Legumes' capacity for nitrogen fixation has several impacts. Legumes can grow in nitrogen deficient soils and at the same time produce protein-rich plant material, particularly protein rich seeds. This high protein content and production, which is intrinsic to legumes, determines much of the role of legumes not only in general human and animal nutrition, but also their suitability for novel feed uses and uses in the non-food sector.
Biological nitrogen fixation is a characteristic of pioneer plants and so gives rise to another potential use of legumes in the bioremediation or colonization of soils otherwise unsuited for agriculture. Legumes are also, compared with cereals, rich in a range of secondary plant compounds. Legumes have evolved mechanisms to produce and concentrate these compounds to protect against pest and disease attack. The bioactivity of these compounds opens up non-food opportunities which are specific to legumes.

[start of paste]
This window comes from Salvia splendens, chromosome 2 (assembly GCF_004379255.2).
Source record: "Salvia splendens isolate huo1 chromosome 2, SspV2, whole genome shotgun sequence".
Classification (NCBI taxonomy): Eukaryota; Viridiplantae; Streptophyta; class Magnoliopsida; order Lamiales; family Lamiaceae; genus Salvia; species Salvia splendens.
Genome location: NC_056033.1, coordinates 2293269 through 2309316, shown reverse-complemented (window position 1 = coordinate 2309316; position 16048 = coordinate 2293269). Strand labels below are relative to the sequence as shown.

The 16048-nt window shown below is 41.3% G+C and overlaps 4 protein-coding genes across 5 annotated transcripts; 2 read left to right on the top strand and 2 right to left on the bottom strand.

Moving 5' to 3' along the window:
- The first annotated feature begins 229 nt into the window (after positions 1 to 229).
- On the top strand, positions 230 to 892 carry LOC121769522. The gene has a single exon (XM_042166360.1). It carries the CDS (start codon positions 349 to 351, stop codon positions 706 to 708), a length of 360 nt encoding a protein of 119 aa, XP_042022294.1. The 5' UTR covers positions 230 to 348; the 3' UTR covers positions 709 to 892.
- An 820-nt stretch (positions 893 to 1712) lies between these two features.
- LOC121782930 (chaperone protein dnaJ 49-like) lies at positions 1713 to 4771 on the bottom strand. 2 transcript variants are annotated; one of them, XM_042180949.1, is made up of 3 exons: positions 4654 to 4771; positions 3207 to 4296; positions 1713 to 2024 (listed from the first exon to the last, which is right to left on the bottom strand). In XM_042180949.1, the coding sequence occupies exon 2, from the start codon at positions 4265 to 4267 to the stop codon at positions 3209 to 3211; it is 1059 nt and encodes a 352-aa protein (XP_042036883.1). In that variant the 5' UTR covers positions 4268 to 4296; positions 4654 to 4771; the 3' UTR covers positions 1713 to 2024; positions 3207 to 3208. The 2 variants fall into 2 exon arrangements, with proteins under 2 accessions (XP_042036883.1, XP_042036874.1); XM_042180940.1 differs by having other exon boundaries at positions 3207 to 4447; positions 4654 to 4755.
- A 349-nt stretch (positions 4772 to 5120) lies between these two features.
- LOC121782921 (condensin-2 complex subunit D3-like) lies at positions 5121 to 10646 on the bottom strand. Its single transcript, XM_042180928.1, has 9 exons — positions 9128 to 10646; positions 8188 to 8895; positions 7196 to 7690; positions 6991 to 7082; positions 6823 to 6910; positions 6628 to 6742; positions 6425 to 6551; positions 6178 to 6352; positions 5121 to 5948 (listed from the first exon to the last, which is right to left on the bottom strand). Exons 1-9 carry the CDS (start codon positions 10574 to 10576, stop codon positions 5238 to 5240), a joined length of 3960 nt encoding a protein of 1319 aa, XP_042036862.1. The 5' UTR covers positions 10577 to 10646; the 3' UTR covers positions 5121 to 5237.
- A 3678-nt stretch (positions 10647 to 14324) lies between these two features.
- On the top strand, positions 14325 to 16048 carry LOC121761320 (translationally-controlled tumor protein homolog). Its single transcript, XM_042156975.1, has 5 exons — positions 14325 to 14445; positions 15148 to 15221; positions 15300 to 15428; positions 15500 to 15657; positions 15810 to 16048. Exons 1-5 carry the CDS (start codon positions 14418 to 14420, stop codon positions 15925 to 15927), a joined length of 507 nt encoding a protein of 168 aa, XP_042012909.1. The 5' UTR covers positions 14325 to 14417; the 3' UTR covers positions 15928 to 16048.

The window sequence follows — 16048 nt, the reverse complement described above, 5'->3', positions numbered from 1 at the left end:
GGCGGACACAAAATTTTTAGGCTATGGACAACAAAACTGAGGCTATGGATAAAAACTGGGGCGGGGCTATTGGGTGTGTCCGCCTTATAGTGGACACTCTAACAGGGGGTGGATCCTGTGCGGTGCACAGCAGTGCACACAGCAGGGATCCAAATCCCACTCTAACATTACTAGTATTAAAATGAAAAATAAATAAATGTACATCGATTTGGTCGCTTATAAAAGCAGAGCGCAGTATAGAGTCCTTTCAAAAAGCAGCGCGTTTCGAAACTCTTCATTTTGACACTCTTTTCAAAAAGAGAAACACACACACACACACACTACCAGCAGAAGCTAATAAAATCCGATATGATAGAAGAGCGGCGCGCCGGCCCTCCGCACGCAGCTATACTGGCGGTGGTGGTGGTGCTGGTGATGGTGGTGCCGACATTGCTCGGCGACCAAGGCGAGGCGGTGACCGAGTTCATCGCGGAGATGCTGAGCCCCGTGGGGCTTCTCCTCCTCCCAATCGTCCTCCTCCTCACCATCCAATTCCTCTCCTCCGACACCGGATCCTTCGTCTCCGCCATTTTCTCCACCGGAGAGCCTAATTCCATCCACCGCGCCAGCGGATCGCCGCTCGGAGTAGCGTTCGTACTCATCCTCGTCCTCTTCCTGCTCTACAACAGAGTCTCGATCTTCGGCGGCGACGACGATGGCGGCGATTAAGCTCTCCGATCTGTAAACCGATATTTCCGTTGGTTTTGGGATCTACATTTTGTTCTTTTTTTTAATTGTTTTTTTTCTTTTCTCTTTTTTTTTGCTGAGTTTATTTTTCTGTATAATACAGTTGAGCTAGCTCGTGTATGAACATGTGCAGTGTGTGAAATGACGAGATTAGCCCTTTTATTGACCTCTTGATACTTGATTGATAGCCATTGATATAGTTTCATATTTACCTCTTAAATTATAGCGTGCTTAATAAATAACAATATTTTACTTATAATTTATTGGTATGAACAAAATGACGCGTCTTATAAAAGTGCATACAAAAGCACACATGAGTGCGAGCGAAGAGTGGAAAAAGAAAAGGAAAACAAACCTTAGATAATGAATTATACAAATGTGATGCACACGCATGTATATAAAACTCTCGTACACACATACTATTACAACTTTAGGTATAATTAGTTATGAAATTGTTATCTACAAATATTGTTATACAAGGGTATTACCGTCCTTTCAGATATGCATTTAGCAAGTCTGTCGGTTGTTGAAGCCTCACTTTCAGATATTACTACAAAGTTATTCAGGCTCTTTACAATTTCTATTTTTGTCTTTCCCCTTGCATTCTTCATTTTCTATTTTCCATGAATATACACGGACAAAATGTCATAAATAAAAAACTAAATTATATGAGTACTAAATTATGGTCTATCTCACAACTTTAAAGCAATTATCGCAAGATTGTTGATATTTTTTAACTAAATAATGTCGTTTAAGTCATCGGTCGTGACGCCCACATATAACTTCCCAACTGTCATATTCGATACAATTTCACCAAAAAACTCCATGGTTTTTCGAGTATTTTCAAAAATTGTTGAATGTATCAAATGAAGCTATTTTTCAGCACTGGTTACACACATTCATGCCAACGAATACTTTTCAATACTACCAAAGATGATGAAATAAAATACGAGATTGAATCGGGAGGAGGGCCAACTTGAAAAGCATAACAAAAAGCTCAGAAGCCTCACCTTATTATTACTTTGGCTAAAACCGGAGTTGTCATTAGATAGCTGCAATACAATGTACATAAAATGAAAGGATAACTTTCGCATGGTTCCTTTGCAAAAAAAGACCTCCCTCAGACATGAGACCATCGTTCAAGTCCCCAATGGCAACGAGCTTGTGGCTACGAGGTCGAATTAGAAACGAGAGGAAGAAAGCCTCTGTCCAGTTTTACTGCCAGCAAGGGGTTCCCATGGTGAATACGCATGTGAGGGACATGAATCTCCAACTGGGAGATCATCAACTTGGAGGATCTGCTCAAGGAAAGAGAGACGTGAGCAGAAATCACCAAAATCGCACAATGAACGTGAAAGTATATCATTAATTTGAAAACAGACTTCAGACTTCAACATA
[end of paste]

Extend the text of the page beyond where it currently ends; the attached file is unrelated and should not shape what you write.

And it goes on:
This report also looks at non-traditional feed uses, such as whole-crop silage and fish feeds, examines some industrial uses of legumes in the bio-based economy, and concludes with a catalogue of recent demonstrations of the activities of bioactive compounds derived from legumes. A comprehensive gathering of such data would require hundreds of pages and thousands of references, and this document is intended to introduce the reader to the literature and present some of the more interesting highlights that are relevant in the context of European agriculture.